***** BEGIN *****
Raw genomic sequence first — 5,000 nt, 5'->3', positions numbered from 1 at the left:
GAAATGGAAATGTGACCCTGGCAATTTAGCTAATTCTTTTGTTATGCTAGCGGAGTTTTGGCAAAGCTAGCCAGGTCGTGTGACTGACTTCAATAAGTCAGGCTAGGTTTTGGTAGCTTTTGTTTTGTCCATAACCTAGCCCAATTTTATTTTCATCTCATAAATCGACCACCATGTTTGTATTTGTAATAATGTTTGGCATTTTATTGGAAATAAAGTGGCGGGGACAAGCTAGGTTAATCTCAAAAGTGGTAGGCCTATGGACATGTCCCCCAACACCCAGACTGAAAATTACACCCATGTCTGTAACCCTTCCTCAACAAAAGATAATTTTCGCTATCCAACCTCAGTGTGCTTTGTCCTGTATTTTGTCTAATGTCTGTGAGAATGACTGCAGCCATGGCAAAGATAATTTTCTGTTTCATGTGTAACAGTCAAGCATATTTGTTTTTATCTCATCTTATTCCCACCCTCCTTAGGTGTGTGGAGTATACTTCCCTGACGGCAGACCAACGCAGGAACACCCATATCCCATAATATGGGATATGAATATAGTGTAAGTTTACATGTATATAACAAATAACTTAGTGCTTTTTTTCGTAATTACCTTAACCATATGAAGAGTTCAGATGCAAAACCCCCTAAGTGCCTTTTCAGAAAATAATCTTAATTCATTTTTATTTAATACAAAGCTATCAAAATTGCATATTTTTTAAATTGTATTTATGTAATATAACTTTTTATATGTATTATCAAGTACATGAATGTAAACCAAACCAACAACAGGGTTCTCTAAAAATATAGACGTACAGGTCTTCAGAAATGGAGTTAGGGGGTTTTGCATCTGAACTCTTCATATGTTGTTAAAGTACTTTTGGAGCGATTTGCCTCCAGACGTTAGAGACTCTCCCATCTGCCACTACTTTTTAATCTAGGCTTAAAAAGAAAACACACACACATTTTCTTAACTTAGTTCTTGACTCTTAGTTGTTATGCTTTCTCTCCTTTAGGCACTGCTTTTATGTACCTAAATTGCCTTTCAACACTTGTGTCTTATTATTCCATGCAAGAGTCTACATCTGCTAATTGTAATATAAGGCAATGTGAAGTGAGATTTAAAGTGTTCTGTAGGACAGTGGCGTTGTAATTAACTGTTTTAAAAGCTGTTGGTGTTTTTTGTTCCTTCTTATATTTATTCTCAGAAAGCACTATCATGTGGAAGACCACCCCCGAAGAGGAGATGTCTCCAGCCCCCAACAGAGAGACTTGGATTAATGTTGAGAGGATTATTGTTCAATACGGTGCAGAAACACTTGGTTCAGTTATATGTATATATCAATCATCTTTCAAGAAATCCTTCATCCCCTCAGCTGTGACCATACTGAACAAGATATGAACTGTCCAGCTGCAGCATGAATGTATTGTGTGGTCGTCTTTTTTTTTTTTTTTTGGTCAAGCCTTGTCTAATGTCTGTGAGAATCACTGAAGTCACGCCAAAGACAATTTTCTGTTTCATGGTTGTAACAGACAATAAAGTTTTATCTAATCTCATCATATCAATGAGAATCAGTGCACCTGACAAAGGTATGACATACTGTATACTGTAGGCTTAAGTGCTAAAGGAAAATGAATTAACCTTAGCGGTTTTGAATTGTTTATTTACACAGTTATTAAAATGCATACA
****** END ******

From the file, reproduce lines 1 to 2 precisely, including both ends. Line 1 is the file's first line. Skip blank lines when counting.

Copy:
Raw genomic sequence first — 5,000 nt, 5'->3', positions numbered from 1 at the left:
GAAATGGAAATGTGACCCTGGCAATTTAGCTAATTCTTTTGTTATGCTAGCGGAGTTTTGGCAAAGCTAGCCAGGTCGTGTGACTGACTTCAATAAGTCAGGCTAGGTTTTGGTAGCTTTTGTTTTGTCCATAACCTAGCCCAATTTTATTTTCATCTCATAAATCGACCACCATGTTTGTATTTGTAATAATGTTTGGCATTTTATTGGAAATAAAGTGGCGGGGACAAGCTAGGTTAATCTCAAAAGTGGTAGGCCTATGGACATGTCCCCCAACACCCAGACTGAAAATTACACCCATGTCTGTAACCCTTCCTCAACAAAAGATAATTTTCGCTATCCAACCTCAGTGTGCTTTGTCCTGTATTTTGTCTAATGTCTGTGAGAATGACTGCAGCCATGGCAAAGATAATTTTCTGTTTCATGTGTAACAGTCAAGCATATTTGTTTTTATCTCATCTTATTCCCACCCTCCTTAGGTGTGTGGAGTATACTTCCCTGACGGCAGACCAACGCAGGAACACCCATATCCCATAATATGGGATATGAATATAGTGTAAGTTTACATGTATATAACAAATAACTTAGTGCTTTTTTTCGTAATTACCTTAACCATATGAAGAGTTCAGATGCAAAACCCCCTAAGTGCCTTTTCAGAAAATAATCTTAATTCATTTTTATTTAATACAAAGCTATCAAAATTGCATATTTTTTAAATTGTATTTATGTAATATAACTTTTTATATGTATTATCAAGTACATGAATGTAAACCAAACCAACAACAGGGTTCTCTAAAAATATAGACGTACAGGTCTTCAGAAATGGAGTTAGGGGGTTTTGCATCTGAACTCTTCATATGTTGTTAAAGTACTTTTGGAGCGATTTGCCTCCAGACGTTAGAGACTCTCCCATCTGCCACTACTTTTTAATCTAGGCTTAAAAAGAAAACACACACACATTTTCTTAACTTAGTTCTTGACTCTTAGTTGTTATGCTTTCTCTCCTTTAGGCACTGCTTTTATGTACCTAAATTGCCTTTCAACACTTGTGTCTTATTATTCCATGCAAGAGTCTACATCTGCTAATTGTAATATAAGGCAATGTGAAGTGAGATTTAAAGTGTTCTGTAGGACAGTGGCGTTGTAATTAACTGTTTTAAAAGCTGTTGGTGTTTTTTGTTCCTTCTTATATTTATTCTCAGAAAGCACTATCATGTGGAAGACCACCCCCGAAGAGGAGATGTCTCCAGCCCCCAACAGAGAGACTTGGATTAATGTTGAGAGGATTATTGTTCAATACGGTGCAGAAACACTTGGTTCAGTTATATGTATATATCAATCATCTTTCAAGAAATCCTTCATCCCCTCAGCTGTGACCATACTGAACAAGATATGAACTGTCCAGCTGCAGCATGAATGTATTGTGTGGTCGTCTTTTTTTTTTTTTTTTGGTCAAGCCTTGTCTAATGTCTGTGAGAATCACTGAAGTCACGCCAAAGACAATTTTCTGTTTCATGGTTGTAACAGACAATAAAGTTTTATCTAATCTCATCATATCAATGAGAATCAGTGCACCTGACAAAGGTATGACATACTGTATACTGTAGGCTTAAGTGCTAAAGGAAAATGAATTAACCTTAGCGGTTTTGAATTGTTTATTTACACAGTTATTAAAATGCATACA